When gathering perception insights, it’s important to get more specific than traditional price, product, and placement attributes. Base some of the perception categories on your ideal brand identity, but also list others that might uncover shifting preferences or growth opportunities. Include level-of-importance ratings to identify areas of emphasis and challenge your assumptions of what customers prioritize. And make gathering brand perception insights a regular practice because, as we’ve seen over the past few years, market and consumer trends are changing rapidly.

Conduct pulse surveys.

These are short-and-sweet feedback opportunities that are limited in scope and happen periodically throughout the year. Rather than capturing everything under the sun in an annual or bi-annual survey, create a schedule attached to customer behaviors. Send out surveys on certain topics based on where they’re at along their customer journey to make sure the questions you ask are timely and relevant. This approach allows you to monitor how expectations shift and how your brand is performing over time.

An added benefit of pulse surveys is you’ll have an engaged audience who is regularly receiving timely, relevant, and easy-to-complete feedback opportunities. If a trend or opportunity pops up that you’d like to explore, they’ll be ready and willing to quickly provide their input.

Back to my cookie decorating example, the few missing tips and tricks aren’t a future-purchase deal breaker. But they would have been helpful for a first timer. And who knows how many new customers will have the same experience we did. I never received a “how was it?” type of survey. So, that cookie decorating company may be missing opportunities to strengthen their product and experience. A few ideas that come to mind are including “reality” pictures from other families to help manage our expectations – and to not feel too bad about the state of our designs. Or, including encouraging quotes about trying our best or how the fun is in the process, not the result. These are things I would have shared with the company had they reached out with an opportunity to do so.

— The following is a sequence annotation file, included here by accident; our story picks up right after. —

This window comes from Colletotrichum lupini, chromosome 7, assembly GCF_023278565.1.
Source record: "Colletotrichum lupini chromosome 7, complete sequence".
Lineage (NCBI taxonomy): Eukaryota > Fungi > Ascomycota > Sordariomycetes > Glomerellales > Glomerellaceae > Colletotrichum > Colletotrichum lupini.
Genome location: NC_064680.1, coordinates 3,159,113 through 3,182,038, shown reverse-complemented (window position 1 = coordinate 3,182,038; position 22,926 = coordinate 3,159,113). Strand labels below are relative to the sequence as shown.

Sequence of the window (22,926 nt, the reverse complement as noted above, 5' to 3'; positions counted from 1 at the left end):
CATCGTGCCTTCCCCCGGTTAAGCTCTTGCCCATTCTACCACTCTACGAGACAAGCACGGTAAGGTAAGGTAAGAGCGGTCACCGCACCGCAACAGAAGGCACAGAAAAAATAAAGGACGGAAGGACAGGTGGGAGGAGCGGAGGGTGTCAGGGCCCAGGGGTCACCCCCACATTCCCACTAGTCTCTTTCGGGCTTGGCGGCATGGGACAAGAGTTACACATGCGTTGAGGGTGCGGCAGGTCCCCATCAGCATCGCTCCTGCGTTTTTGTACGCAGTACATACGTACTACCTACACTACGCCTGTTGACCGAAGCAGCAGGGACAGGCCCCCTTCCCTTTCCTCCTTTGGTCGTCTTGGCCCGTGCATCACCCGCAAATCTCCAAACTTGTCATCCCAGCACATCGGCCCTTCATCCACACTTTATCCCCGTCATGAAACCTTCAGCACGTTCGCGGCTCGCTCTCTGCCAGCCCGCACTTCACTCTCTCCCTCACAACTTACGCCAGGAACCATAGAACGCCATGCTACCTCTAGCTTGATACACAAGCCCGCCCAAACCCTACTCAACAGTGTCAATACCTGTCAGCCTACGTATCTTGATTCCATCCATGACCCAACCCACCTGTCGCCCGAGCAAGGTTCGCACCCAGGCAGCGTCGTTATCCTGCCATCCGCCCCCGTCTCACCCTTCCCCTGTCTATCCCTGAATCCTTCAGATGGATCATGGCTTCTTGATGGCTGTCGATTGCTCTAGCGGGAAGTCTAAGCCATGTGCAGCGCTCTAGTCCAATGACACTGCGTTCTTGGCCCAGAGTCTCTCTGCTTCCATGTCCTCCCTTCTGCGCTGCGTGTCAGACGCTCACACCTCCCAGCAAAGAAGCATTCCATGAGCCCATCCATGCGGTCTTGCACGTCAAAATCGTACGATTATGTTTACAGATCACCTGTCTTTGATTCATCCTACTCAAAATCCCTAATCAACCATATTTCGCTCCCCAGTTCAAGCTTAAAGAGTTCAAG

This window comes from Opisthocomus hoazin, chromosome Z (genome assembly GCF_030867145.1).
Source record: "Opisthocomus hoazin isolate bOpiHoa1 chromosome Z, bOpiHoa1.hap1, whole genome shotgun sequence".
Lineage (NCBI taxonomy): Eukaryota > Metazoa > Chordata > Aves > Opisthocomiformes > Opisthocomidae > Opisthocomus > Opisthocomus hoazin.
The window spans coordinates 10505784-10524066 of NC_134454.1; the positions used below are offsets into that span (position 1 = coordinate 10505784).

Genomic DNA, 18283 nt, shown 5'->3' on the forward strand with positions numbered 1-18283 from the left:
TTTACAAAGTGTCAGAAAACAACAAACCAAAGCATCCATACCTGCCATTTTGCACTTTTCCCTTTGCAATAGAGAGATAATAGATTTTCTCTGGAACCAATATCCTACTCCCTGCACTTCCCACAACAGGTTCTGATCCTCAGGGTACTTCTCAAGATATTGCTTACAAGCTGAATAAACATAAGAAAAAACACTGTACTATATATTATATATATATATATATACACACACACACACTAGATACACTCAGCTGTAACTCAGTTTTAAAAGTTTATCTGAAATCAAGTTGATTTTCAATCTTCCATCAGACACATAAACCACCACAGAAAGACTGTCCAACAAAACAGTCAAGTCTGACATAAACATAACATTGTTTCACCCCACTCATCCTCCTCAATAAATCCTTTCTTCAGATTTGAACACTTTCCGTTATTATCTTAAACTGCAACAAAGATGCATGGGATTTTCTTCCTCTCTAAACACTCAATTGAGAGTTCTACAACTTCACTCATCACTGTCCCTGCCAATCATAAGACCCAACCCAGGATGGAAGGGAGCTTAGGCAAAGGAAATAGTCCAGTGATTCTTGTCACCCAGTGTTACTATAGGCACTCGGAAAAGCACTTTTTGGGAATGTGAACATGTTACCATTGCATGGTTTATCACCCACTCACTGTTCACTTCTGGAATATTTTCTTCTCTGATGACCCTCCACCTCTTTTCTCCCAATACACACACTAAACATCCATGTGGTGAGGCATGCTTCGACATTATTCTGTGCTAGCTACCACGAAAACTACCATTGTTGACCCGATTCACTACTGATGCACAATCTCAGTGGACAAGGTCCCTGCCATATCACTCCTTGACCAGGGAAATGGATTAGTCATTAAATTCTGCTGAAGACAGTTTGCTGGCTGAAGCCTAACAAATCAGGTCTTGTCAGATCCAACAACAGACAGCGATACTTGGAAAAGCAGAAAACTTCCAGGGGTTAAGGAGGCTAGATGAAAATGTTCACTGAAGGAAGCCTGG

The goal of any brand should be to exceed expectations and make the reality even better than envisioned. Doing so won’t happen by chance, it will happen through strategic action and a conscious effort to hear from those who matter most – the customers.


Jenny Dinnen is President of Sales and Marketing at MacKenzie Corporation. Driven to maximize customer's value and exceed expectations, Jenny carries a can-do attitude wherever she goes. She maintains open communication channels with both her clients and her staff to ensure all goals and objectives are being met in an expeditious manner. Jenny is a big-picture thinker who leads MacKenzie in developing strategies for growth while maintaining a focus on the core services that have made the company a success. Basically, when something needs to get done, go see Jenny. Before joining MacKenzie, Jenny worked at HD Supply as a Marketing Manager and Household Auto Finance in their marketing department. Jenny received her undergrad degree in Marketing from the University of Colorado (Boulder) and her MBA from the University of Redlands.